It may have only taken two years for Bill and Ted’s Excellent Adventure to get a sequel, but it took me at least a decade to finally catch up with their Bogus Journey. There’s something about the first film that’s so absurdly entertaining, so I wanted to believe that that creative lightning would strike again with the sequel.

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The first film had a goal specified early on, gathering historical figures so Bill (Alex Winter) and Ted (Keanu Reeves) don’t flunk history and ruin the future in the process. In this one, the plot rambles even more, as an ambitious baddie in the future (Joss Ackland) sends evil Bill and Ted robots back in time to kill the good Bill and Ted and pave the way for their master’s reign. I’ll just ignore how absurd the plan is and how the bad guy doesn’t seem to understand how altering the past works. The film’s original title was Bill and Ted Go to Hell, a fitting option as the plot veers away from sci-fi and pits the dimwitted duo against the Grim Reaper (white-faced William Sadler, unrecognizable compared with his roles in Shawshank or The Green Mile).

Of course, it was fun revisiting Bill and Ted and their valley-guy nomenclature, with even a cameo from George Carlin, and Winter and Reeves fit these roles like two chuckleheaded gloves. I did get a kick out of the film’s reference to Ingmar Bergman’s The Seventh Seal and its game against Death (as well as the realization that this film surely inspired the cartoon series The Grim Adventures of Billy and Mandy). Yet for all its humor, I didn’t laugh very often, and the rampant silliness just didn’t quite match the “educated stupidity,” as I call it, of the first film.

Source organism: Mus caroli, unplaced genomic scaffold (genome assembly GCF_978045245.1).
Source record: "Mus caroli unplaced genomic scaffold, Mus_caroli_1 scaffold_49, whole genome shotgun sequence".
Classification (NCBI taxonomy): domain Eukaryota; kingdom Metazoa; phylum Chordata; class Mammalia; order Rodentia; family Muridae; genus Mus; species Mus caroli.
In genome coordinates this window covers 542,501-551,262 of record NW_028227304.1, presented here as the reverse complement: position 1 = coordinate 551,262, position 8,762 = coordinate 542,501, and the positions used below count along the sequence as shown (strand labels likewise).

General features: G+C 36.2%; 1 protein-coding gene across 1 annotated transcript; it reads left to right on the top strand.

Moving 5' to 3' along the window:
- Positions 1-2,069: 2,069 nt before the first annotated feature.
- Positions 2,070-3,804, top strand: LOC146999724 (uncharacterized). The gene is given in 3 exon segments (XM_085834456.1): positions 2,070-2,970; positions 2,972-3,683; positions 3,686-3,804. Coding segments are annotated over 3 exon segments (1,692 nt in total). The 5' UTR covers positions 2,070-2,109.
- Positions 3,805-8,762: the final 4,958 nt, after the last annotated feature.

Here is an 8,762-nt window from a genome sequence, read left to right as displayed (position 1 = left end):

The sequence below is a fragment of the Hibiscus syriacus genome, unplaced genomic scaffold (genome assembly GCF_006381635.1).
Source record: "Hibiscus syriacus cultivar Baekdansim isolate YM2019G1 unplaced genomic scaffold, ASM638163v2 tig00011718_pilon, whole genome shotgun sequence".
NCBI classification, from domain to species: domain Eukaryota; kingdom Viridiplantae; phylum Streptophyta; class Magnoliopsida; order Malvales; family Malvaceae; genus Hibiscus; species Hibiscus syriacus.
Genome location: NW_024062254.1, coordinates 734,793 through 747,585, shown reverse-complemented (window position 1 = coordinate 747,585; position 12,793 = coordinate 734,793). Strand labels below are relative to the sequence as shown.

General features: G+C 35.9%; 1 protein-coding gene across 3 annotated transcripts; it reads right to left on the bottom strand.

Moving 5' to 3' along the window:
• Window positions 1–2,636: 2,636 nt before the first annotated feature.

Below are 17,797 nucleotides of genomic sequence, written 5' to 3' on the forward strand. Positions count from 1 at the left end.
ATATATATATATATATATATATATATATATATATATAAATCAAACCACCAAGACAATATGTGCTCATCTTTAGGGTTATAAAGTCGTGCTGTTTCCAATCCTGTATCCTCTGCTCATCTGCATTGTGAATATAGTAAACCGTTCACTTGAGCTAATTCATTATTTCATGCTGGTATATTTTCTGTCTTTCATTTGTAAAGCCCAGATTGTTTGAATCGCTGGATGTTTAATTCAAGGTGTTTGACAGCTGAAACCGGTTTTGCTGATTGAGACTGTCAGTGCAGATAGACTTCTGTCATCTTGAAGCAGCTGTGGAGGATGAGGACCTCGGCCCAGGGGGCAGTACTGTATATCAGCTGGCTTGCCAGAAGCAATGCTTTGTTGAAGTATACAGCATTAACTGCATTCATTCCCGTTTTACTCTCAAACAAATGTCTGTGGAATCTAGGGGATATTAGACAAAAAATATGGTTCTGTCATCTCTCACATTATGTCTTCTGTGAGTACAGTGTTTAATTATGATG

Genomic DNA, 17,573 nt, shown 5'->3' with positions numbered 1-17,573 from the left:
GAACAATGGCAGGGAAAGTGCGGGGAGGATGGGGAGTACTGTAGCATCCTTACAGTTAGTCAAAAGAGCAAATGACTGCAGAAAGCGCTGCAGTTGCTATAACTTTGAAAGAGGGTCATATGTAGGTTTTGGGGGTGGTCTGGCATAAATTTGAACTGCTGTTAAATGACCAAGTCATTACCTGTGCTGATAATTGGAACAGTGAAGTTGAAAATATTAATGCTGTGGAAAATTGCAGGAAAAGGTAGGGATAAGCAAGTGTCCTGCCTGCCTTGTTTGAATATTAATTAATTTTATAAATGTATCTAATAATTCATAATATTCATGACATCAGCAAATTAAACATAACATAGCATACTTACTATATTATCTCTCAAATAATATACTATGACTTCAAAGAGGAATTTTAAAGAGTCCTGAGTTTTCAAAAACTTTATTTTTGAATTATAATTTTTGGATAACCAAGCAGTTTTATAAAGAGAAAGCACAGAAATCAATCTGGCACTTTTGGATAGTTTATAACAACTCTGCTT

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It’s telling when one film has “Excellent” in the title and the next one has “Bogus.” This sequel isn’t bad and even quite amusing with some quotable gems, but perhaps I need to see it a few more times before I can embrace its cult classic status. With the announcement of a long-awaited third film entitled Bill and Ted Face the Music, I’m hoping the next one will be better.

Best line: (Bill, after seeing hell) “We got totally lied to by our album covers, man.”

 

Rank: Honorable Mention

 

© 2019 S.G. Liput
627 Followers and Counting

 

The Ballad of Buster Scruggs (2018)

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(Today’s NaPoWriMo prompt was for an abecedarian poem, where each line starts with a different letter of the alphabet. I took it one step further and increased the number of syllables with each successive line; the first as one syllable, and the last has twenty-six. I wish I could have made it rhyme more, but it was a fun exercise.)

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A
Better
Case of cruel
Death and dream-fueled
Effort you’ll rarely
Find than the flourishing,
God-led western growth from miles
Hence to the hard-fought backyards of
Impatient, heedless Americans.
Joy at the progress through storm and disease;
Key victories that confirmed our destinies
Like blood-sprayed signs pointing home that we only would
Make the effort to clean off once we had arrived there;
New frontiers made bitter with tears as roads were paved with loss;
Once-famed pathfinders and desperadoes yielding their roles to
Pioneers that now populate our history books or else lived